filament heated by an electric current. The filament is the cathode of the tube. The high voltage potential is between the cathode and the anode, the electrons are thus accelerated
Acceleration
In physics, acceleration is the rate of change of velocity with time. In one dimension, acceleration is the rate at which something speeds up or slows down. However, since velocity is a vector, acceleration describes the rate of change of both the magnitude and the direction of velocity. ...

, and then hit the anode.

There are two designs: end-window tubes and side-window tubes.

End window tubes usually have "transmission target" which is thin enough to allow X-rays to pass through the target (X-rays are emitted in the same direction as the electrons are moving.)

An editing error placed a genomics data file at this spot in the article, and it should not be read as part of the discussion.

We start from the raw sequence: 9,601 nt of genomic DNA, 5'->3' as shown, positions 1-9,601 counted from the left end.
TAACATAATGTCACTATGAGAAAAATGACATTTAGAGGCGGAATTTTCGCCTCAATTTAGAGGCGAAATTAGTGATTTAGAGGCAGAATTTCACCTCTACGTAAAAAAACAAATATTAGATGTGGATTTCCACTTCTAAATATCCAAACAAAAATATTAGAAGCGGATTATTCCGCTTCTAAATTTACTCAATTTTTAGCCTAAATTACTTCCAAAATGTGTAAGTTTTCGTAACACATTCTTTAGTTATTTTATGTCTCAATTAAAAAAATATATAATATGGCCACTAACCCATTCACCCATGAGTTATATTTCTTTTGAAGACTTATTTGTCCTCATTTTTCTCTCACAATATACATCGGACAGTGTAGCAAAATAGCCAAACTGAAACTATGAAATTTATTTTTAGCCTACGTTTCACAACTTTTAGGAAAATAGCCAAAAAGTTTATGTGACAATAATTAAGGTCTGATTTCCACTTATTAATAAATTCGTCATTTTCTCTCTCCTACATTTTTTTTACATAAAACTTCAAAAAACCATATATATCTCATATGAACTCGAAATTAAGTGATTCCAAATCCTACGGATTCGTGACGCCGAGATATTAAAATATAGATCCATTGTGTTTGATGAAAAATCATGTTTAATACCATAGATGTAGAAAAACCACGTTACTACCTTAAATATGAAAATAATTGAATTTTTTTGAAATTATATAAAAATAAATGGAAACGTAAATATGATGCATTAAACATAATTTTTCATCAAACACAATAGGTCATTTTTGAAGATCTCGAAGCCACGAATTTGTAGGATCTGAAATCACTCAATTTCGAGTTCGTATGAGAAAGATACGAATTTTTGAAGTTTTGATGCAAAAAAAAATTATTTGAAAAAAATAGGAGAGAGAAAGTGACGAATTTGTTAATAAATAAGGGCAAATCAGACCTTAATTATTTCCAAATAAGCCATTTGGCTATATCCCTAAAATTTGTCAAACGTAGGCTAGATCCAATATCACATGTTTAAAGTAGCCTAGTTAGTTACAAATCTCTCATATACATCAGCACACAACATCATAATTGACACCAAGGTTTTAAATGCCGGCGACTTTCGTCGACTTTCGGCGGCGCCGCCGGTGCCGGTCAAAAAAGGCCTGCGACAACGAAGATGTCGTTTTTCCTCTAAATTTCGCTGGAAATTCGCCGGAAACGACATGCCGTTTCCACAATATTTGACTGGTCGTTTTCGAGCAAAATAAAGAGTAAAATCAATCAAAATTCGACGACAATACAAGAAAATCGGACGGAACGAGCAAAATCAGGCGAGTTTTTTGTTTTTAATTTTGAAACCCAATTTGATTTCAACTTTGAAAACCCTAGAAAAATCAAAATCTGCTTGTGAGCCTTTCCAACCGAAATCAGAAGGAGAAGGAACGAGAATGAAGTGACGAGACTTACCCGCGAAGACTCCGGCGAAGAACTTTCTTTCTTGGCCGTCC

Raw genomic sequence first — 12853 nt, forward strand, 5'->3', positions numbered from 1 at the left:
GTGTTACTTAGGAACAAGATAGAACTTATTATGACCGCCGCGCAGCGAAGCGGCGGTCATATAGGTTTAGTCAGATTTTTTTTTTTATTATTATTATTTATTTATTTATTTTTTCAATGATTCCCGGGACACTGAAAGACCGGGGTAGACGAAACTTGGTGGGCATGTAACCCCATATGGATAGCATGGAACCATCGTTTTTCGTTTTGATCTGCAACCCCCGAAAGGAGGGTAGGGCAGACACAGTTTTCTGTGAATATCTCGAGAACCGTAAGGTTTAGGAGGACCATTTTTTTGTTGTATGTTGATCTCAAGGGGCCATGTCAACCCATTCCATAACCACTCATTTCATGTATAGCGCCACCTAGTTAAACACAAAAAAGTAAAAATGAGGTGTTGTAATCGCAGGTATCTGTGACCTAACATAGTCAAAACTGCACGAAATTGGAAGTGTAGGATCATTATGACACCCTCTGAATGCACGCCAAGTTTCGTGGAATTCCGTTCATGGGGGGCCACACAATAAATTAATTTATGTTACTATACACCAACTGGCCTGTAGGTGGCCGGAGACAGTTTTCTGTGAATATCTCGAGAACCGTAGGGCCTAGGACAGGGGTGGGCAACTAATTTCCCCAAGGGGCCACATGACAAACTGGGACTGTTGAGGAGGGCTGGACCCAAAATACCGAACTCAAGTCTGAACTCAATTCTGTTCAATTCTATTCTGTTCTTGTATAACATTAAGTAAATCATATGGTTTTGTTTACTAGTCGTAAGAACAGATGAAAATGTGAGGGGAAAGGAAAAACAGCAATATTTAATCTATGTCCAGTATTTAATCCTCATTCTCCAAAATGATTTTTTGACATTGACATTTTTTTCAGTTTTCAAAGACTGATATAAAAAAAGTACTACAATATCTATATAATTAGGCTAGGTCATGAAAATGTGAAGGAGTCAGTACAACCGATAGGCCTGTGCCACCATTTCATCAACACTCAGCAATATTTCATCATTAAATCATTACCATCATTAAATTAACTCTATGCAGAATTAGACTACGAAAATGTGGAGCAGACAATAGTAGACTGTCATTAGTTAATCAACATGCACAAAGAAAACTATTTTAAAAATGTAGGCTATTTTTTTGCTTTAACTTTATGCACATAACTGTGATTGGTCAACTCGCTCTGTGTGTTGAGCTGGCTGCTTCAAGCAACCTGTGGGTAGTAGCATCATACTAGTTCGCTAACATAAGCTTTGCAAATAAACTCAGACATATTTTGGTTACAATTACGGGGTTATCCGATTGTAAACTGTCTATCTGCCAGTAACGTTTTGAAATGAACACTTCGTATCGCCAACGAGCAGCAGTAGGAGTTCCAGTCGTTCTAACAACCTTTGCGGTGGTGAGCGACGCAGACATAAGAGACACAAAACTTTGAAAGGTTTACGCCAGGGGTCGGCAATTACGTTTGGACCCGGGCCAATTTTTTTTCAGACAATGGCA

In one common type of end-window tube, the filament is around the anode ("annular" or ring-shaped), the electrons have a curved path.(half of a toroid)

What is special about side-window tubes is:
  • An Electrostatic Lens
    Electrostatic lens
    An electrostatic lens is a device that assists in the transport of charged particles. For instance, it can guide electrons emitted from a sample to an electron analyzer, analogous to the way an optical lens assists in the transport of light in an optical instrument. The recent development of...

     to focus the beam onto a very small spot on the anode
  • The anode is specially designed to dissipate the heat and wear resulting from this intense focused barrage of electrons. Some anodes are: